In a big boost to India's Atma Nirbhar Bharat campaign, the trade deficit with China during the first five months of the current fiscal has nearly halved over the same period last year. The trade deficit between India and China can be attributed to growth in India's exports to mainland China and a major decline in imports on the back of several measures taken by the Centre to stop dumping of products by China.
The trade deficit between India and China from April-August stands at $12.6 billion as compared to $22.6 billion in April-August period of FY20. In FY19, this was $23.5 billion and $26.33 billion in FY18, Business Standard reported. Prime Minister Narendra Modi's Atma Nirbhar Bharat campaign and the Galwan Valley clashes with the Chinese were two main turning points that gave a push to India's efforts to cut trade dependence on China, wherever possible.
At the same time, India continued its push towards enhancing exports to Beijing. Exports to China showed double-digit growth for the fourth month straight in August. The export growth was led by iron and steel shipments, which saw eight-fold growth.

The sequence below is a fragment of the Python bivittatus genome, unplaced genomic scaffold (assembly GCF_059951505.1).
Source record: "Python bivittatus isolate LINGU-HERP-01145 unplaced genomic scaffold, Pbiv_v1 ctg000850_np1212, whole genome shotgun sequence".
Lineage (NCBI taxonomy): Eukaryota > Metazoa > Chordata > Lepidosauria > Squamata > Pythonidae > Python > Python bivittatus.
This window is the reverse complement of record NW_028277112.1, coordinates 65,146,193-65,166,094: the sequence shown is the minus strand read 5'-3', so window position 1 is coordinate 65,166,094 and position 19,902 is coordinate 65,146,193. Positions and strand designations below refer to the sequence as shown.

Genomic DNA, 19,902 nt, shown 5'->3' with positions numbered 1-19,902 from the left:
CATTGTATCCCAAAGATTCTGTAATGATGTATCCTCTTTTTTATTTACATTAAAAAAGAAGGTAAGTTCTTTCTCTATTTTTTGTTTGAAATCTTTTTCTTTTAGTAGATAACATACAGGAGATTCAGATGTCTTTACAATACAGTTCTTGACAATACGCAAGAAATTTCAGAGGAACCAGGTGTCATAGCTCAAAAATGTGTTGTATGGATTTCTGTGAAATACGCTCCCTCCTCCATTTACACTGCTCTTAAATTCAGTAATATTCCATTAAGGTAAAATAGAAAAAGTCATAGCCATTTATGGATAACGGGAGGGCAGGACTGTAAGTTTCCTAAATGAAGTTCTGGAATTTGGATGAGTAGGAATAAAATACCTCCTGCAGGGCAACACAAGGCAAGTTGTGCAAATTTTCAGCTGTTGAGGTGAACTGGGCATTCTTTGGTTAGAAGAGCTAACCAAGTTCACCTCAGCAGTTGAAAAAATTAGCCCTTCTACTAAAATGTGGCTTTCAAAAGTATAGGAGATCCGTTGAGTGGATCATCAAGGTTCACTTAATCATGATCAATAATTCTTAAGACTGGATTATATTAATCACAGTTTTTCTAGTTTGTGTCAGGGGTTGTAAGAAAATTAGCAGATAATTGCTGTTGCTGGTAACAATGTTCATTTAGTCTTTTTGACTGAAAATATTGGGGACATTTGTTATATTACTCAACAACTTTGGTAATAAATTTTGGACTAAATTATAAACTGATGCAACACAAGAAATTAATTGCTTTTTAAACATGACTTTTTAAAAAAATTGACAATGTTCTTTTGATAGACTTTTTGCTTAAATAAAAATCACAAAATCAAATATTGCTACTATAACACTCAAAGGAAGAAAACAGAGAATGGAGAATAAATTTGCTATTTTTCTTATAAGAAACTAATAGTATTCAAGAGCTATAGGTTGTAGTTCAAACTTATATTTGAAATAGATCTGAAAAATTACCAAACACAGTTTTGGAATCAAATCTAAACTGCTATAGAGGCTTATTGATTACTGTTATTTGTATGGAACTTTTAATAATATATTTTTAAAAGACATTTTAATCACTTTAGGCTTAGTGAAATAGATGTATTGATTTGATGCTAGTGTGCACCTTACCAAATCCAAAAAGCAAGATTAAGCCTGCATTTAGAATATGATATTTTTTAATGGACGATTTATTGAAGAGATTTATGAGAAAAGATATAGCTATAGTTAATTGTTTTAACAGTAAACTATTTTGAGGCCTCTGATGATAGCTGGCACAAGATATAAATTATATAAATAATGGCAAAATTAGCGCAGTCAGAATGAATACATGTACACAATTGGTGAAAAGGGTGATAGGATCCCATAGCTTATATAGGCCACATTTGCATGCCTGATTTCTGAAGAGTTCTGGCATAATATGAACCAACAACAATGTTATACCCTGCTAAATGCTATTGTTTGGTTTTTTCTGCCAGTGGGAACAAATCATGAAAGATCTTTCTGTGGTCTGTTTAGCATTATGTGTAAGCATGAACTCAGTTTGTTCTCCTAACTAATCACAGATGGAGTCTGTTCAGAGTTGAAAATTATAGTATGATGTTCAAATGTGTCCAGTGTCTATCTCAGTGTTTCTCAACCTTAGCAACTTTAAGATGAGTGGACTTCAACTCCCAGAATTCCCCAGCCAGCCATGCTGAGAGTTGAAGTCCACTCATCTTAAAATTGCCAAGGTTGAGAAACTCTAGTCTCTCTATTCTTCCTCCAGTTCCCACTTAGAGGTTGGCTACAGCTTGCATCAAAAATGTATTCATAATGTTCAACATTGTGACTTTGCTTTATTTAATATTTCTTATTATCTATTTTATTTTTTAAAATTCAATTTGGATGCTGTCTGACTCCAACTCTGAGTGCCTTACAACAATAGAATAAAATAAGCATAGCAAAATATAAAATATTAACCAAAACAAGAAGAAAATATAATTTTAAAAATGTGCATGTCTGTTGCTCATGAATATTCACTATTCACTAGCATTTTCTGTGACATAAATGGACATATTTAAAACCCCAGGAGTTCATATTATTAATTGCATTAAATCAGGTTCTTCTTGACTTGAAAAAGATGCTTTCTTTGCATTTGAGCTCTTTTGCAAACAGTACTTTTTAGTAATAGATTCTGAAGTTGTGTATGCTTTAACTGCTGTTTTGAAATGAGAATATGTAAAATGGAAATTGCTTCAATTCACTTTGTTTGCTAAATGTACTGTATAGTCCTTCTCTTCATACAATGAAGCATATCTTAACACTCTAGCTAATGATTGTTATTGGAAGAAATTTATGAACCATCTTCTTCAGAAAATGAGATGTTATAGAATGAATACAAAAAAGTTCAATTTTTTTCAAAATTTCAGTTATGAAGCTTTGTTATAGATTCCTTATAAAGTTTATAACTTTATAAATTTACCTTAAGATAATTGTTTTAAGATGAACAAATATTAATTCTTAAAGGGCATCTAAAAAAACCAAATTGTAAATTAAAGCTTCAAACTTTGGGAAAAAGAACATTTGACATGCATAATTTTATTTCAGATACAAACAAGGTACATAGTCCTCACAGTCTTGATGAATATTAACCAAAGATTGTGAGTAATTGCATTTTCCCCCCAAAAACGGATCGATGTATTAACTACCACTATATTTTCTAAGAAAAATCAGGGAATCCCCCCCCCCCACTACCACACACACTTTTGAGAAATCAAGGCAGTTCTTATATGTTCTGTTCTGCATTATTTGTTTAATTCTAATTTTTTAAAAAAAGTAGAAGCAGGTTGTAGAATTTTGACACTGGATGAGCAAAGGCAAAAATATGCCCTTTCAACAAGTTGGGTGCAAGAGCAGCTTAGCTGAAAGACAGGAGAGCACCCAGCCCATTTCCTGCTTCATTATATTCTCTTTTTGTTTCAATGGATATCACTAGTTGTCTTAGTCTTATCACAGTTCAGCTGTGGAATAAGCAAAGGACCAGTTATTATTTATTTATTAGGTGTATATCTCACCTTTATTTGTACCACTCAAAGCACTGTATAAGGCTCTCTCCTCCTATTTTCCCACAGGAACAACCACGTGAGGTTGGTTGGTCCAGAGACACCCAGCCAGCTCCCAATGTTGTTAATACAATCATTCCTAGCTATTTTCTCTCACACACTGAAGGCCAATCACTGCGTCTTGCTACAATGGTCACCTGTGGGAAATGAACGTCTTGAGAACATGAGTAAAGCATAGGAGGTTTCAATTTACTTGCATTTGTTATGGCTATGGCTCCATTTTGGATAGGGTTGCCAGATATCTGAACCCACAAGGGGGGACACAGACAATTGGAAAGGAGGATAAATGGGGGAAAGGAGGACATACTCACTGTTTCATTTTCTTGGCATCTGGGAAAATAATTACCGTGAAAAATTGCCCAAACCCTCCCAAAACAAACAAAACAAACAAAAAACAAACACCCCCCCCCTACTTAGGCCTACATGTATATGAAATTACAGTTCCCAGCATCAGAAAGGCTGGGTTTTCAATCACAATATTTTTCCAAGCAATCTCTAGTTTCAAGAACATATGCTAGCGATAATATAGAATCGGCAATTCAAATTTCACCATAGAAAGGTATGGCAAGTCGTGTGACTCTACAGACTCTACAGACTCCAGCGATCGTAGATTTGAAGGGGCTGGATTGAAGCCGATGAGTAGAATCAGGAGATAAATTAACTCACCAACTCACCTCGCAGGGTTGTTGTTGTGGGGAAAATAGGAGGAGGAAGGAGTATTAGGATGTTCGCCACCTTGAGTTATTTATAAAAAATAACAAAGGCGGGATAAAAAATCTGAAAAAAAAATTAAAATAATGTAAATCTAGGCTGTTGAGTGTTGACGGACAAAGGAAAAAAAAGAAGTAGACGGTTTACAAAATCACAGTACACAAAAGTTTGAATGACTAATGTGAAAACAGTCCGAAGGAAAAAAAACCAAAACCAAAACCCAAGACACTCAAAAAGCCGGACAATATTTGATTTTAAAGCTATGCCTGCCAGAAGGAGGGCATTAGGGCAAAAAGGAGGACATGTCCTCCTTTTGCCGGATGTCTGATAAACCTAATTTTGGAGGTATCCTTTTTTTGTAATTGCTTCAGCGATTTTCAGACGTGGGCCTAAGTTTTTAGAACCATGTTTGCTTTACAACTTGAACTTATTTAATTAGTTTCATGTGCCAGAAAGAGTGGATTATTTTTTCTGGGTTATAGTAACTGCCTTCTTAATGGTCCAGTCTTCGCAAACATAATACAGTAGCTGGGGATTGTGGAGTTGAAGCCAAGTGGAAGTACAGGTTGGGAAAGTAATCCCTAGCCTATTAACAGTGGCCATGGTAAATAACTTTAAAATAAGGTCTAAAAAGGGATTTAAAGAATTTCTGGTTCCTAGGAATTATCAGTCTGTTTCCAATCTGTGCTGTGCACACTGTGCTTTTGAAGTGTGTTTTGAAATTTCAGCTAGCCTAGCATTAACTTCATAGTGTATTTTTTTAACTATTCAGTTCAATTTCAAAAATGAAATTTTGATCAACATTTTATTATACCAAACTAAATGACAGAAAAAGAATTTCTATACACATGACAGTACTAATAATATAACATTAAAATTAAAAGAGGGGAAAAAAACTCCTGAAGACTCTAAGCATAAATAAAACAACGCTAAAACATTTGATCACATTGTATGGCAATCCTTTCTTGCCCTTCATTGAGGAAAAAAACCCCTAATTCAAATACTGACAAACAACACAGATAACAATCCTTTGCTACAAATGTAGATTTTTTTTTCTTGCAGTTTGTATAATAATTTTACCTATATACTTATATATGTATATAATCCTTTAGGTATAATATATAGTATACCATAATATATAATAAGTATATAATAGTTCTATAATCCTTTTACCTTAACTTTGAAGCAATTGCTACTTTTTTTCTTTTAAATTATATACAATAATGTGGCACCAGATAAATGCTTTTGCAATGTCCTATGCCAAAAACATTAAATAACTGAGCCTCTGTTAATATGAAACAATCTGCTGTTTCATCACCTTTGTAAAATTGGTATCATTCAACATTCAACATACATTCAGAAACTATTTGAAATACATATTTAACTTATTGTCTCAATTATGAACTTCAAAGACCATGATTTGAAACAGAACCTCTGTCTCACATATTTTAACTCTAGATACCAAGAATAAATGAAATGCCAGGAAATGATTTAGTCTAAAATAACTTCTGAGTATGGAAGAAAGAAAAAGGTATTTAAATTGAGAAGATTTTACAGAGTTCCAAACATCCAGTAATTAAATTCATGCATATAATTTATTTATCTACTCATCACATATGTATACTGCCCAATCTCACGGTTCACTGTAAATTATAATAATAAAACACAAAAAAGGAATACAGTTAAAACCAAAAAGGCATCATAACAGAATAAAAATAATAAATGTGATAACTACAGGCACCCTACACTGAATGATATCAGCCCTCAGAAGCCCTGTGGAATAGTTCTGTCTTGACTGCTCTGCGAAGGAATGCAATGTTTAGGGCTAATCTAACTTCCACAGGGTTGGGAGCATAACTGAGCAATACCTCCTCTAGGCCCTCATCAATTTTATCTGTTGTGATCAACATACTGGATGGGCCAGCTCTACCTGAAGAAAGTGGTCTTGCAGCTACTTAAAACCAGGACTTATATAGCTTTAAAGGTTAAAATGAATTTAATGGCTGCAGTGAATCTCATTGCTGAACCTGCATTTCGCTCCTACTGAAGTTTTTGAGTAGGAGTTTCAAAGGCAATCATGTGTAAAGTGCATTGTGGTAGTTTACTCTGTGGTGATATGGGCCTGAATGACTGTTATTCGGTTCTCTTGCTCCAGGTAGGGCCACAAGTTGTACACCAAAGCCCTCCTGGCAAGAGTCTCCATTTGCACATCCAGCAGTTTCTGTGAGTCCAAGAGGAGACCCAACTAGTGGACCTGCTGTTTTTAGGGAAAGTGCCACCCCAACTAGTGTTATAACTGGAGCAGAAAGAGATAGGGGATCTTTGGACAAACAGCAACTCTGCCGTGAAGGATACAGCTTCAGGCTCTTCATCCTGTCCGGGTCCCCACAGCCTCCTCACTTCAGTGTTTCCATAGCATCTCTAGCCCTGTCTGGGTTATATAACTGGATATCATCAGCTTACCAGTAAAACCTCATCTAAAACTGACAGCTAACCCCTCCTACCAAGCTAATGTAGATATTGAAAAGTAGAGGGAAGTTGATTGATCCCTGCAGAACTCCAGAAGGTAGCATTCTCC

Overall shipments to Beijing grew 27 per cent in April-August compared to 9.5 per cent in the same period last year. Imports, on the other hand, shrunk 27 per cent vs 21 per cent in April-August FY20. The overall export growth during this period peaked during June at 78 percent. It was 48 per cent in May and 23 per cent in July.
Since hostilities broke out between India and China in Galwan Valley in May, New Delhi has been working on policies to scrutinise and stymie the influx of Chinese goods into the country.
The Directorate General of Foreign Trade (DGFT) announced restrictions on import of colour television sets late in July to encourage local manufacturing.
India also wants to prevent trade partners, mainly in Southeast Asia, from rerouting Chinese goods to India. Chinese smartphones' share in Indian market also fell to 72 per cent during the June quarter 2020, from 81 per cent in March quarter 2020.
The government is also planning to impose licensing requirements for import of goods from 20 sectors, including furniture, toys, sports goods, textiles, among others.
The Centre may also hike customs duty on imported active pharmaceutical ingredients (APIs) by 10-15 per cent. Indian pharmaceutical industry depends heavily on imports from China, with 68 per cent APIs and more than 90 per cent antibiotics being sourced from the neighbouring nation.